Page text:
Fostering Independence of Thought, Part Three

Your child’s talent and style will probably surface early, as it did with my son Lewis when he was between three and four. Music burst out of him before his cello technique could handle it, and I’ll never forget one particular lesson in which that drive asserted itself. I was forced to either correct his minor mistake or allow his self-expression free rein.

He was playing a short, easy piece, “Don’t Bother Me.” The rhythmic notation for these four syllables was simple enough for a beginner, and possibly because of this, it sounded in a monotone, like Tik-Tok of Oz would have said it: “Don’t-bo-ther-me.”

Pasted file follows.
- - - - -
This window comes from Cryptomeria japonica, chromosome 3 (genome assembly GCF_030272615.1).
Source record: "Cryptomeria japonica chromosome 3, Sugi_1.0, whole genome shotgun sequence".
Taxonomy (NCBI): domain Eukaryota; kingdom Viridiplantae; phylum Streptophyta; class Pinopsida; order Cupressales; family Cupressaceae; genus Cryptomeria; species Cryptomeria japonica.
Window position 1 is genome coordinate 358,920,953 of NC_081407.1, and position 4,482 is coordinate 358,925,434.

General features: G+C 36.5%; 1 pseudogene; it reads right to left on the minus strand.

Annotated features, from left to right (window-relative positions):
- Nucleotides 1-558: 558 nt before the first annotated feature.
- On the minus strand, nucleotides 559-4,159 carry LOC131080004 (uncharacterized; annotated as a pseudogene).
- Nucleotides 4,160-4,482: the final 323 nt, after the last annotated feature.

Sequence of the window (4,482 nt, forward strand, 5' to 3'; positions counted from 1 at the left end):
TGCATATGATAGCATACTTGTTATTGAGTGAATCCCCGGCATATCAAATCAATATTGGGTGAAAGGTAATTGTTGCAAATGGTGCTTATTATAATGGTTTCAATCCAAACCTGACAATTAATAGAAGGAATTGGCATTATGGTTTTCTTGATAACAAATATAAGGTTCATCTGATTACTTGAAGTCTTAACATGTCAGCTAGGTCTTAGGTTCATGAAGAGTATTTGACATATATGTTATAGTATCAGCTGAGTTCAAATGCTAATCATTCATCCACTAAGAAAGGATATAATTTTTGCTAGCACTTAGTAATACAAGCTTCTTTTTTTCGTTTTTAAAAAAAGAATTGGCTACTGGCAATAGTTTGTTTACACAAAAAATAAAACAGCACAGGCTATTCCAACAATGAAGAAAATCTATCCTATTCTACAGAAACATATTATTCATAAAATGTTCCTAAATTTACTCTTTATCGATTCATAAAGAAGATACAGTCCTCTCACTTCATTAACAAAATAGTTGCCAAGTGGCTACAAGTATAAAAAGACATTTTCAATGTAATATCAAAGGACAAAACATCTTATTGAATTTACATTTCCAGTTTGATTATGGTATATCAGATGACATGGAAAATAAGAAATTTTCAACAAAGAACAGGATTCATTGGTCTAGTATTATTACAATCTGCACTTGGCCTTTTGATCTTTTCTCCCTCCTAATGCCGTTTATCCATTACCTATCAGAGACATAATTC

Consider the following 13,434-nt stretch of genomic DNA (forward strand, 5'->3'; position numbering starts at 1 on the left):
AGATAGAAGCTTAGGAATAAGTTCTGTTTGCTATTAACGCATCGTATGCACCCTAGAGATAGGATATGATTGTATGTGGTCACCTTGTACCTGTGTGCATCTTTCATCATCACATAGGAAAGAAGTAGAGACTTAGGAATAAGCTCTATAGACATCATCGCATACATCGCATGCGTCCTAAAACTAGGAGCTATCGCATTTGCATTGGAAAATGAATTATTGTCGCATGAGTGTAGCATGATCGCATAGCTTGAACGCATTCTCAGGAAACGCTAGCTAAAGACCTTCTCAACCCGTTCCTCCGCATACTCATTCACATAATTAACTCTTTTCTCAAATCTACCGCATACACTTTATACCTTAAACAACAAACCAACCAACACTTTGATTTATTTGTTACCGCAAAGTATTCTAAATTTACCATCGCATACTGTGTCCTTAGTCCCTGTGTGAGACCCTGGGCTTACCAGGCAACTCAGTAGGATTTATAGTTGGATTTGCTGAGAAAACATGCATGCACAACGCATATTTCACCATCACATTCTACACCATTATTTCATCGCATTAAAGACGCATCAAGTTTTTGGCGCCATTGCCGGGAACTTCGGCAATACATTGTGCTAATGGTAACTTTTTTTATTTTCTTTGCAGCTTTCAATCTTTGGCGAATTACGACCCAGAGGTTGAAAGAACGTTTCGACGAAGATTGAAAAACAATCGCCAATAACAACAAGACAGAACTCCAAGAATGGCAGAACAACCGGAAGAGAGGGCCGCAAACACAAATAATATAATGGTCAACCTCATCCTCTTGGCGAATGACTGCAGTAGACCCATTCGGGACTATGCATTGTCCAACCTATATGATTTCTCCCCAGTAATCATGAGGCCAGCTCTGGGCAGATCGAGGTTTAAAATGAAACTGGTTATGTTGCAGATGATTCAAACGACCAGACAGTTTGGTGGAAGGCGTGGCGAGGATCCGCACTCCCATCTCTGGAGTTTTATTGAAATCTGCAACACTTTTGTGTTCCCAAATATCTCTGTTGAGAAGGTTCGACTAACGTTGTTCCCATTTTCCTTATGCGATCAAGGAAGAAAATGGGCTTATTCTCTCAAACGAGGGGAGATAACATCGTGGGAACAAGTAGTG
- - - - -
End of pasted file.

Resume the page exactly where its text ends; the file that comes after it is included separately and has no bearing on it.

Lewis saw the title of the piece, glanced at the notes, and sang lustily, “Don’t BO-ther me.”

Then he played it that way. Rather than giving all the notes the same length, he accented the syllable “Bo” and lengthened it as well. His rhythm perfectly fit the spirit and meter of the words, yet it was wrong according to the notation.

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About Rebecca Hein

Author of A Case Of Brilliance, her memoir of her discovery that her two children are profoundly gifted
This entry was posted in gifted children and independent thinking, independent learning, Music and tagged , , , , . Bookmark the permalink.

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